How Trevor Bayne used a video simulator to win the Daytona 500

Last Sunday, 20-year-old rookie Trevor Bayne became the youngest winner of the Daytona 500 in Nascar history. His first experience with the track? Driving the iRacing video simulator at Daytona a year earlier, with Michael Waltrip giving him pointers.

iRacing, the fantastically detailed racing simulator that uses laser scans of race tracks to recreate the actual driving experience, has a rabid following among race drivers. Many already use the software to familiarize themselves with new courses; last year, Top Gear flew out iRacing champ Greger Huttu to Road Atlanta, where he drove nearly as well in real life as his iRacing times — except for vomiting in his helmet a few times.

During last year's Daytona 500, Bayne was able to score seat time on iRacing at the track itself with Michael Waltrip looking on.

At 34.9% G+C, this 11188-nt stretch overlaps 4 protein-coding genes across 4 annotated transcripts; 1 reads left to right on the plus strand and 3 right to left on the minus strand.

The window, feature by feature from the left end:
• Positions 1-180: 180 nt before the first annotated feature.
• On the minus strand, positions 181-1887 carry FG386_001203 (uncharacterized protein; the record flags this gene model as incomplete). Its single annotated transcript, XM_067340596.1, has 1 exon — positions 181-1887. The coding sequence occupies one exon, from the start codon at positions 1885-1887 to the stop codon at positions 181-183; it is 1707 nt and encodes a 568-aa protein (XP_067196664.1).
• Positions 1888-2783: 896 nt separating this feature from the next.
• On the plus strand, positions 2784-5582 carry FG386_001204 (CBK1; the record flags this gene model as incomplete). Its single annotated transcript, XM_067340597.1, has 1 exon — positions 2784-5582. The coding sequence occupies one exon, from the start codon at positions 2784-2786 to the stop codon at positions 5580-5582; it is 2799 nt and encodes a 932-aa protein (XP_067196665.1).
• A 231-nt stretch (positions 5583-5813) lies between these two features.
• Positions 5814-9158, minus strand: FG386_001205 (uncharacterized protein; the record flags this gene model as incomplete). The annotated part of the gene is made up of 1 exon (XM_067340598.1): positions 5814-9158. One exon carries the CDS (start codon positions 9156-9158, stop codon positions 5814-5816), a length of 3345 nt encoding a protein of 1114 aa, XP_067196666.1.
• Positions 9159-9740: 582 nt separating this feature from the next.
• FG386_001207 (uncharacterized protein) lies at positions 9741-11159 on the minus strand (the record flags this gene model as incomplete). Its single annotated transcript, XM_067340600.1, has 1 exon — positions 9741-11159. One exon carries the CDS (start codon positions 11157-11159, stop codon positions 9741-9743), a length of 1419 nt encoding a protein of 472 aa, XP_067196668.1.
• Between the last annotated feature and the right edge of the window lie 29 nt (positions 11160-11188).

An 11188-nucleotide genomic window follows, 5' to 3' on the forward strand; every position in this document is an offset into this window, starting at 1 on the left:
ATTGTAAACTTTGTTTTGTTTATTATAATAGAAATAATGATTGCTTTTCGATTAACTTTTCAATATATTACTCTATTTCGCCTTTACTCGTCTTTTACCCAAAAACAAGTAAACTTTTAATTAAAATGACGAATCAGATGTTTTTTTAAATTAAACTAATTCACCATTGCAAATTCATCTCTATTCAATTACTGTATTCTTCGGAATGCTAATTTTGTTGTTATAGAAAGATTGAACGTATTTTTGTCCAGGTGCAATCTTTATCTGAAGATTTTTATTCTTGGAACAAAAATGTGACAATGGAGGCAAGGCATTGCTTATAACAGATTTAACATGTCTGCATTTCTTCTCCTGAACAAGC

But this wasn't Bayne's first exposure to iRacing; in 2009 a friend bought the then aspiring NASCAR Nationwide driver a gift subscription to the iRacing service. According to Rocky Bayne, Trevor's dad, his son even has a full racing setup in his house.

While Bayne doesn't compete in the official iRacing versions of Nascar races, other up-and-coming drivers do. Timmy Hill, who will make his first start this Saturday in a Nationwide Series car, has won more than 60 races on iRacing, most recently last Saturday when he won his 40-car split during the World Tour of iRacing virtual Daytona 500. It won't be long before gamers become commonplace in the winner's circle.


How Trevor Bayne used a video simulator to win the Daytona 500
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How Trevor Bayne used a video simulator to win the Daytona 500
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How Trevor Bayne used a video simulator to win the Daytona 500
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